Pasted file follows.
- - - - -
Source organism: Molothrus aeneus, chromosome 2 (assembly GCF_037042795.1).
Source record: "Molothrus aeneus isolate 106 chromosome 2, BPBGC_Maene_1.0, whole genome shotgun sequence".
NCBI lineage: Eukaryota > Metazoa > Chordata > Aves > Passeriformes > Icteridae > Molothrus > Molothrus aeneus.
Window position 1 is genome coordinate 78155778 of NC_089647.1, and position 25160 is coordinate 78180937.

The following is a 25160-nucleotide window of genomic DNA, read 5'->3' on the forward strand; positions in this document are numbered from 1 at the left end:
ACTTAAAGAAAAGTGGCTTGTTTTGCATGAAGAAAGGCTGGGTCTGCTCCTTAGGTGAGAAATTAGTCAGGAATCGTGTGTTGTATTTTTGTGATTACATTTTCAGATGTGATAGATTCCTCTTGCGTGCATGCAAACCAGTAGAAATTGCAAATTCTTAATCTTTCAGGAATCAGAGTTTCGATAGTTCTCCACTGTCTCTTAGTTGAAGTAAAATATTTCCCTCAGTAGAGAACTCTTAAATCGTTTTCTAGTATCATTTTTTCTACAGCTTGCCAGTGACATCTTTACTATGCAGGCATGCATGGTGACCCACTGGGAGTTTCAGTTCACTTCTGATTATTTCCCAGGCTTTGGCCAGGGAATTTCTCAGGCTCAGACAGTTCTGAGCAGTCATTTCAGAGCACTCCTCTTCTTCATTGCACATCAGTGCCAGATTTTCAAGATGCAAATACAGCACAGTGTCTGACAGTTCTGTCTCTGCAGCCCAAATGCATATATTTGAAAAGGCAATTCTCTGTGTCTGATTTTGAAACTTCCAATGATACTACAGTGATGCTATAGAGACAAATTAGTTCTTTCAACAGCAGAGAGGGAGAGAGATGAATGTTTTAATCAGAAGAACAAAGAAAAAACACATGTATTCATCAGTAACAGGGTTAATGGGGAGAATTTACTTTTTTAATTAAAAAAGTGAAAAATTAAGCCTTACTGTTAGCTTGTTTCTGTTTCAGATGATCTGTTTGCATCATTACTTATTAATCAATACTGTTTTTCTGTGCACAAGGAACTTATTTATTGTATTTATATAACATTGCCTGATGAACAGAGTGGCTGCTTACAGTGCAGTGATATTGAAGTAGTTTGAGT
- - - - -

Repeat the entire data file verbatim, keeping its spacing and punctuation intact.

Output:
Source organism: Molothrus aeneus, chromosome 2 (assembly GCF_037042795.1).
Source record: "Molothrus aeneus isolate 106 chromosome 2, BPBGC_Maene_1.0, whole genome shotgun sequence".
NCBI lineage: Eukaryota > Metazoa > Chordata > Aves > Passeriformes > Icteridae > Molothrus > Molothrus aeneus.
Window position 1 is genome coordinate 78155778 of NC_089647.1, and position 25160 is coordinate 78180937.

The following is a 25160-nucleotide window of genomic DNA, read 5'->3' on the forward strand; positions in this document are numbered from 1 at the left end:
ACTTAAAGAAAAGTGGCTTGTTTTGCATGAAGAAAGGCTGGGTCTGCTCCTTAGGTGAGAAATTAGTCAGGAATCGTGTGTTGTATTTTTGTGATTACATTTTCAGATGTGATAGATTCCTCTTGCGTGCATGCAAACCAGTAGAAATTGCAAATTCTTAATCTTTCAGGAATCAGAGTTTCGATAGTTCTCCACTGTCTCTTAGTTGAAGTAAAATATTTCCCTCAGTAGAGAACTCTTAAATCGTTTTCTAGTATCATTTTTTCTACAGCTTGCCAGTGACATCTTTACTATGCAGGCATGCATGGTGACCCACTGGGAGTTTCAGTTCACTTCTGATTATTTCCCAGGCTTTGGCCAGGGAATTTCTCAGGCTCAGACAGTTCTGAGCAGTCATTTCAGAGCACTCCTCTTCTTCATTGCACATCAGTGCCAGATTTTCAAGATGCAAATACAGCACAGTGTCTGACAGTTCTGTCTCTGCAGCCCAAATGCATATATTTGAAAAGGCAATTCTCTGTGTCTGATTTTGAAACTTCCAATGATACTACAGTGATGCTATAGAGACAAATTAGTTCTTTCAACAGCAGAGAGGGAGAGAGATGAATGTTTTAATCAGAAGAACAAAGAAAAAACACATGTATTCATCAGTAACAGGGTTAATGGGGAGAATTTACTTTTTTAATTAAAAAAGTGAAAAATTAAGCCTTACTGTTAGCTTGTTTCTGTTTCAGATGATCTGTTTGCATCATTACTTATTAATCAATACTGTTTTTCTGTGCACAAGGAACTTATTTATTGTATTTATATAACATTGCCTGATGAACAGAGTGGCTGCTTACAGTGCAGTGATATTGAAGTAGTTTGAGT